We have had plenty of scares and there has been more than one time where we thought we might be “at the end” of things with him. There was a blood clot a year ago, a nasty bout of stomach flu just before that and he tore his ACL on Memorial Day weekend of this year. He could barely walk for 6–8 weeks and he is still having trouble.

All of this time, I have savored moments with this scruffy little Maltese who has a spirit larger than life. I capture as many moments as I can and make it a point each day to pause and tell myself it could be my last day with him. Doing this helps me appreciate the time I have with him. And I know from my experience in doing this with Jasmine, I will thank myself later on when I must grieve his passage to the nether realms.

This past month, Cody had his annual appointment with the “Dog Doctor.” Cody was, for as long as I can remember, a steady 7.5 pounds. No matter how many treats I gave him (and I freely admit to spoiling him) or how much he ate, he always seemed to maintain that weight. This past year, he lost a pound and hit 6.5 on the scale. But, last month I was alarmed to weigh him in at 5.7 pounds when we visited the vet. A two-pound loss is a significant percentage of body weight for a 7.5 pound animal. Part of this is natural to aging. He is losing muscle mass. Another part of it is the progression of his kidney disease.

We had his blood work done and Cody’s numbers relating to kidney function doubled this year. Some numbers tripled. Up until now, his numbers had held steady. The special diet food he was on appeared to be helping significantly. But, it seems as if we have reached the end of the road with that solution. We now have him on blood pressure medication, an antacid to help with his stomach (kidney disease causes a buildup of stomach acid) and an aspirin to help with blood clots (which could diminish some of the effects of the antacid medicine).

I have pronounced myself Cody’s medication administrator…and chef. Daily, and because he has no teeth, I crush his tablets and mix them into his wet food. Some mornings I am in a hurry and feel taxed with the extra care I have to give a senior dog. But, I quickly remind myself: I get to do this. It’s a gift. Because when Cody is gone, I know I would gladly give anything to be able to serve him one more day.

I truly have a geriatric dog at this point. He has trouble walking, no longer runs or chases me down the hall as he once did only 6 months ago and spends most of his day sleeping. As a result of his condition, he is carried everywhere like a little king. It is questionable as to how alert he is or whether dementia has begun to take hold of his mind. I feel as though I am waiting for the other shoe to fall, but cannot find any reason to believe his quality of life has diminished to the point where we are doing him an injustice in keeping him alive. He does not appear to be suffering, still wags his tail, eats copiously and is always ready for a treat.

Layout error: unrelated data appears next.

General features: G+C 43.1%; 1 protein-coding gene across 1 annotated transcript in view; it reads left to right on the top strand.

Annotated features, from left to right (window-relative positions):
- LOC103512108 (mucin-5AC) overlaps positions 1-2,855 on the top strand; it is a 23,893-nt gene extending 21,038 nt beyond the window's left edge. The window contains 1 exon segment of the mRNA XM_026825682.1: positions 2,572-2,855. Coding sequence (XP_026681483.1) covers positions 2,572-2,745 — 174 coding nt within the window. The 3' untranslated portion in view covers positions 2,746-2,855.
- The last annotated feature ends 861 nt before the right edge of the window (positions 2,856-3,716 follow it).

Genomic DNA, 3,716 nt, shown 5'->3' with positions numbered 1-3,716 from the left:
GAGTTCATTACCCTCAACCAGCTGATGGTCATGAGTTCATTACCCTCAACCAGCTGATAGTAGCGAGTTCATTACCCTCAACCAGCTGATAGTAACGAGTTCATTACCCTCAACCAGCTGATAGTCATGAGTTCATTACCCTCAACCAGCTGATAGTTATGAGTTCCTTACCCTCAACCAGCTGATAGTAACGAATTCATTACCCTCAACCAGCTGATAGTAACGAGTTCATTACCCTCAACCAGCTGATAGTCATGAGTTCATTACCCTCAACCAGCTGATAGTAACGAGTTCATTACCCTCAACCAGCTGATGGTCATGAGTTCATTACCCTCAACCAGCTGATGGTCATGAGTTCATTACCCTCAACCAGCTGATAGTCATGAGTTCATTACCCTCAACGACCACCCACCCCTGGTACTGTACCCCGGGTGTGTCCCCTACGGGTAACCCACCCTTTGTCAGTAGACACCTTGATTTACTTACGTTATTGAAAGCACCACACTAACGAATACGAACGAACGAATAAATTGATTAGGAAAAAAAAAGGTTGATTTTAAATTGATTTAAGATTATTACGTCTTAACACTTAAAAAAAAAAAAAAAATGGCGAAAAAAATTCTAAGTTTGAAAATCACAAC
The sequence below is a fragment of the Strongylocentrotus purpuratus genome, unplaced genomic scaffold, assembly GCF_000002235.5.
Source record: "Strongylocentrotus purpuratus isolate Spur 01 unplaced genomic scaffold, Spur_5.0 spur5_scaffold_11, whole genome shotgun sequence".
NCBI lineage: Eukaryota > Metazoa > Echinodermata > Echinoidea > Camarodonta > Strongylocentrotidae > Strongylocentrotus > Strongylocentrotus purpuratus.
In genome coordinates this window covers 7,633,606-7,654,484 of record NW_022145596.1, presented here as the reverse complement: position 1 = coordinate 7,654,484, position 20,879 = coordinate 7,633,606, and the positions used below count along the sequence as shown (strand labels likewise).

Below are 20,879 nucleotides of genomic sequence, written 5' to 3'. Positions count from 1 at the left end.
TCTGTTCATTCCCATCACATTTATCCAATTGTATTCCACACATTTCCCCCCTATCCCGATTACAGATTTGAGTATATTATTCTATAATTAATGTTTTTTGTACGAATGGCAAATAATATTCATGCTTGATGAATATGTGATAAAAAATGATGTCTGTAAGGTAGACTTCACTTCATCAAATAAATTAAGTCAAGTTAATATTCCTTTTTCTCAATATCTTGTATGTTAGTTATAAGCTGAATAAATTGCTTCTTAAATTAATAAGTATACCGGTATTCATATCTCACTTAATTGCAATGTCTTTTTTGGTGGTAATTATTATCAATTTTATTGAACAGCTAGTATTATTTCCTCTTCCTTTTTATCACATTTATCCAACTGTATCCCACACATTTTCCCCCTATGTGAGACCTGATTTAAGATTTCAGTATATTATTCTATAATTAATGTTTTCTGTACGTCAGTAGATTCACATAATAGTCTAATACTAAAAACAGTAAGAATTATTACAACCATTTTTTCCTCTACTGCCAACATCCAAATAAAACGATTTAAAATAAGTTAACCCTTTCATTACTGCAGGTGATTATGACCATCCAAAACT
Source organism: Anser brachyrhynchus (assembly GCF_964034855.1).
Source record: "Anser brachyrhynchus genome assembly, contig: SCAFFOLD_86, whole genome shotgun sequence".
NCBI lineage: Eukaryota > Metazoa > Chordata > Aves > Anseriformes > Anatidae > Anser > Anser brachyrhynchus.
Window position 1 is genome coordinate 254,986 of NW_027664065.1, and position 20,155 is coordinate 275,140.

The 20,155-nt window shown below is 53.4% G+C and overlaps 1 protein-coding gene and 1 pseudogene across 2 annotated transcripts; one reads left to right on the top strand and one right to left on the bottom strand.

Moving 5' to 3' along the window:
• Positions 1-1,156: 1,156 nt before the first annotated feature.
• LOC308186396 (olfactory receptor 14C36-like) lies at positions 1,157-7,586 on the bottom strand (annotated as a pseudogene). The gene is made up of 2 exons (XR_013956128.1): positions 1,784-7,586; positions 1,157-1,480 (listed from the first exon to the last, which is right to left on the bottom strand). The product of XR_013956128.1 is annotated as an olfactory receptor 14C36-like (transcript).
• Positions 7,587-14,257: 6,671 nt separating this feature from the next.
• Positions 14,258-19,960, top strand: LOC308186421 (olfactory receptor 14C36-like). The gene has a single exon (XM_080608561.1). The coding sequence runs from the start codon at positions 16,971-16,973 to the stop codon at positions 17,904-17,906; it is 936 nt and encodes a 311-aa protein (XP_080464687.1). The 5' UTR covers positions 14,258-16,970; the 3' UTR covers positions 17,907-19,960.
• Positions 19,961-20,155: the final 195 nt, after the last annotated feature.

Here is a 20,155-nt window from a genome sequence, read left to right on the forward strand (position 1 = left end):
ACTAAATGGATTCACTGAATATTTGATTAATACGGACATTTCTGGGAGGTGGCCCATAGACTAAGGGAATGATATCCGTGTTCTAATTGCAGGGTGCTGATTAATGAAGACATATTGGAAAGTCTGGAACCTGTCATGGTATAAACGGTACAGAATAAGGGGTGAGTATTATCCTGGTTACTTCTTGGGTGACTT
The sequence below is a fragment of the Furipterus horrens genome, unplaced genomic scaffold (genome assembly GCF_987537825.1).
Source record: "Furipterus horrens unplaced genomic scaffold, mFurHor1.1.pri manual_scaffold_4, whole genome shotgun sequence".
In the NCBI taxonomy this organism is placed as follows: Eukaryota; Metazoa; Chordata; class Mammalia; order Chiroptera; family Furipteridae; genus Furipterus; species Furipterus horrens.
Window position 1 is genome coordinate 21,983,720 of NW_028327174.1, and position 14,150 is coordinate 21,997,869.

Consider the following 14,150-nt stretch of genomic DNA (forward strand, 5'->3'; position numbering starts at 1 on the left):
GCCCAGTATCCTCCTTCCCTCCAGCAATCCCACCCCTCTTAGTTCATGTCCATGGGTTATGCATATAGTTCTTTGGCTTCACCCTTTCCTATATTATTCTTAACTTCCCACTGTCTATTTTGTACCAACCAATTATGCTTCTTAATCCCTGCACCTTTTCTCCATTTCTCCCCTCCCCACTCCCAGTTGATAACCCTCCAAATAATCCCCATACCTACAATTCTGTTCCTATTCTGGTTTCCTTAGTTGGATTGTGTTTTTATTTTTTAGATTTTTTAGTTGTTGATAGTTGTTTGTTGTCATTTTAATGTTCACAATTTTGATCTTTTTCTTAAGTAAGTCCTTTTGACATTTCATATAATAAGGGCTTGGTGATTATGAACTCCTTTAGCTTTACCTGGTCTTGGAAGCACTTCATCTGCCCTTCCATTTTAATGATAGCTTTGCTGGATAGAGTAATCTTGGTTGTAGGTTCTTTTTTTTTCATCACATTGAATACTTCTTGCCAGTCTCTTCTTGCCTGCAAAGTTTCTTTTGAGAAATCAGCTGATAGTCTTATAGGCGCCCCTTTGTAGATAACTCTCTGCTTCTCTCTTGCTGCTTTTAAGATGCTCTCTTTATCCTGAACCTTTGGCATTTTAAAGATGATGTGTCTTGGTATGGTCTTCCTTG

I have worked in healthcare for many years now and remember the first hospital I worked in. I spent a lot of time researching with nurses and a lot of time with the subject of death and dying. I remember a nurse talking with me once about quality of life and how hard it is to balance quality of life with hospice care in patients. Some people will live through hell just to have one more day of life accepting any medical treatment that shows remote promise. Others will surrender refusing any further treatment realizing they can no longer live life the way they once did and the life they will live under medical care will not be one worth living.

It is rather unfortunate animals cannot make this choice for themselves. But, I have been preparing myself for the day when I have to decide Cody no longer has quality of life. I did the same with Jasmine and it was a tremendously difficult decision to make. When they will no longer eat, get up or even wag their tails, it is time — their time.

While I am prepared as much as one can be for that day with Cody, I am still in his corner and rooting for him each and every day. On those days when it is just him and I on the couch, I’ll pet his scruffy little mane and whisper, “Just one more day, my little friend. Just one more day.” But, I know all I really have is today with him. Isn’t that all any of us have — just this day?

The receptionist at the specialty center makes one call and a team of veterinarians comes rushing to me through double doors. They take a quick look at Cody while asking me questions and then motion for me to hand him over to them. He’s shivering and twitching. He’s scared. I’m scared.

I don’t want to hand him over. I don’t want to let him go because if these are his last moments, I want to be with him. In this instant, letting them take him from me seems symbolic. A vet looks back at me as she walks through the double doors. She asks if it is okay to catheterize him with an IV. I nod and say yes.